NBA Non-Taxpayers Who Should Add Salary At The Trade Deadline
The NBA trade deadline is roughly a month away. As it stands right now, there are more buyers than sellers. The Play-In Tournament and flattened lottery odds have done a number on tanking on both ends of the spectrum. Having something to play for (making the Play-In Tournament) keeps more teams in the postseason race for longer. Not having to be egregiously bad keeps teams from completely bottoming out in the race for the most ping pong balls.
The result is that we have a trade market that can take a bit to develop. That said, there are a handful of teams that need to push in over the next month before the deadline. These teams make up sort of a forgotten “middle” of the NBA. Not necessarily in the standings, but on the cap sheet.
By now, you probably know that both the Indiana Pacers and San Antonio Spurs are sitting on about $27 million in cap space apiece. The Pacers look like a playoff team, while the Spurs are chasing ping pong balls. But both will be active at the trade deadline, almost because they have to be.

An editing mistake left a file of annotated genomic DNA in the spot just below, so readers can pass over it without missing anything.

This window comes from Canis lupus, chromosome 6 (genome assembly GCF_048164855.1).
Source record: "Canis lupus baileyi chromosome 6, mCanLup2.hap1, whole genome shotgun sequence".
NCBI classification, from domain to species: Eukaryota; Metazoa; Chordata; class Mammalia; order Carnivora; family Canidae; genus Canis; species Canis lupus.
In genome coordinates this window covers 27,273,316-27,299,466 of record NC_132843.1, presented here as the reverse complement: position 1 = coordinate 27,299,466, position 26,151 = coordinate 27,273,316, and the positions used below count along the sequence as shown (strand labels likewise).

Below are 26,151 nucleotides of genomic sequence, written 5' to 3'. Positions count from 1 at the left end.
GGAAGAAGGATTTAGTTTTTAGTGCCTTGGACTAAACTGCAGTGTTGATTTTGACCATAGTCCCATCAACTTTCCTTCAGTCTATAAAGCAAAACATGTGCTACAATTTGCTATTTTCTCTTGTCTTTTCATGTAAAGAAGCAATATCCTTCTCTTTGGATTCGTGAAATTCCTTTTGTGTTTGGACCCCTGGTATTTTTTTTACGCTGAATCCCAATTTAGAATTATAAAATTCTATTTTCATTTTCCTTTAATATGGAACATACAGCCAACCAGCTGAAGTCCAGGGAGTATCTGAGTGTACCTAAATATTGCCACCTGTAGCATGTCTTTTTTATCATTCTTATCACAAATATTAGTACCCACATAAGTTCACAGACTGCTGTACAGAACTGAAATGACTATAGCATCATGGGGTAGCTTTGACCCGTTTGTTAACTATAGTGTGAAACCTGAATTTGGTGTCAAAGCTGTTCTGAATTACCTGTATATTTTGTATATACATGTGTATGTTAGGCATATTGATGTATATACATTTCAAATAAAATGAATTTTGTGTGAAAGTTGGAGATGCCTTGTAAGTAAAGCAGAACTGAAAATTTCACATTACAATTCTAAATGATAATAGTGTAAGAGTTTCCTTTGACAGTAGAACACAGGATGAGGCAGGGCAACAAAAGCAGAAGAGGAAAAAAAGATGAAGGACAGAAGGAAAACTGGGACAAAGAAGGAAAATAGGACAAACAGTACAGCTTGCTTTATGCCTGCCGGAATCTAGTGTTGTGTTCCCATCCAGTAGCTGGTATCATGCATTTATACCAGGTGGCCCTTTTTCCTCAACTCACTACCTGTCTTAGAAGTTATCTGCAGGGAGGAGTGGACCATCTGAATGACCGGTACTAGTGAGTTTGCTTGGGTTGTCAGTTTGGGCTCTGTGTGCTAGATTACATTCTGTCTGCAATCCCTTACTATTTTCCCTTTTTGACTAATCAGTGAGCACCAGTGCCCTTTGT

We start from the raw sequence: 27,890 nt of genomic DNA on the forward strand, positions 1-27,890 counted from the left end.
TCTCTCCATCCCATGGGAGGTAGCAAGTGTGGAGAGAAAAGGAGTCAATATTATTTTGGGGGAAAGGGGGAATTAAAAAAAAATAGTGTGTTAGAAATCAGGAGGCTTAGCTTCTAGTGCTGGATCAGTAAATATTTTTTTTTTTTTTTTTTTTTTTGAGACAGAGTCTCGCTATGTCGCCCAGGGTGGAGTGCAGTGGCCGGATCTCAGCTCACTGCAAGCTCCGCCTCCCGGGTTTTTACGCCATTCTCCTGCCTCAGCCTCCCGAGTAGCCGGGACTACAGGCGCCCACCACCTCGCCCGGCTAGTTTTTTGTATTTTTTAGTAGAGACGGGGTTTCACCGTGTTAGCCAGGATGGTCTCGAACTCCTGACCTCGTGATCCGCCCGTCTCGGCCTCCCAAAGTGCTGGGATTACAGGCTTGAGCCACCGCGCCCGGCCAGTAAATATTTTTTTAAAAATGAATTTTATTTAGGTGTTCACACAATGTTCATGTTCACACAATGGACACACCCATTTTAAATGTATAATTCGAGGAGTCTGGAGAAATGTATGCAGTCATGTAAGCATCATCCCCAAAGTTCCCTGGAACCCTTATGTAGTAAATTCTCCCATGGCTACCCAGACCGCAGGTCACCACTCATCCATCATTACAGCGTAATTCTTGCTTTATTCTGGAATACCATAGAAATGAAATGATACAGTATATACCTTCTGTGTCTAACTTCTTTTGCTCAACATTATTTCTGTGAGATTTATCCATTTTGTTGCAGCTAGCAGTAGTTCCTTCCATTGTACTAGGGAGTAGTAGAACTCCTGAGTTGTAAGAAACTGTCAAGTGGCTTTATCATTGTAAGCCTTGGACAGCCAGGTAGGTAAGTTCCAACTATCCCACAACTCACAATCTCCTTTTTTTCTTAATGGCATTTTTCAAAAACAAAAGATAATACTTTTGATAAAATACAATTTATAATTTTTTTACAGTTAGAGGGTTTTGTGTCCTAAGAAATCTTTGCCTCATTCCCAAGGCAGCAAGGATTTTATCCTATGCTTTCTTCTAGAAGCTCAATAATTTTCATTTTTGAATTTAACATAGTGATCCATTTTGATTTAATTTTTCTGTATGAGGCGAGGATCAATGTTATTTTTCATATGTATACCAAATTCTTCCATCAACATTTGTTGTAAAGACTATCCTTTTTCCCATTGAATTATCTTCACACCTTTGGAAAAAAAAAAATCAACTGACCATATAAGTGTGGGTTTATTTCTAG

Both the Pacers and Spurs are about $15 million under the salary floor. They’ll take on some money either through trades, or in the case of the Pacers, by a renegotiation-and-extension with Myles Turner.
At the opposite end of the bank books, there are currently 10 teams over the luxury tax line with another five teams less than $2 million from the tax line. These teams range from the Golden State Warriors, Brooklyn Nets and LA Clippers who are so far past the tax line they can barely see it, to the Philadelphia 76ers, Portland Trail Blazers and Miami Heat who are dancing around either side of the line.
We can also say with confidence that teams in the race for Victor Wembanyama shouldn’t be taking on too much by the trade deadline. The Charlotte Hornets, Detroit Pistons, Oklahoma City Thunder and Orlando Magic should be active, but only for trades that help them collect talent or draft picks. There isn’t a big reason to take on salary, especially salary that extends beyond this season, as these teams should be cap space players this summer.
That leaves a group of six teams who are all firmly in the playoff mix, but aren’t really in danger of dipping into the luxury tax. They make up that forgotten “middle” when it comes to salary accounting: Not sitting on cap space, but not so expensive you can almost rattle off their tax bill from memory.
The Cleveland Cavaliers, Memphis Grizzlies, Minnesota Timberwolves, New Orleans Pelicans, New York Knicks and Sacramento Kings should all be making a push and looking to add money to this year’s cap sheet.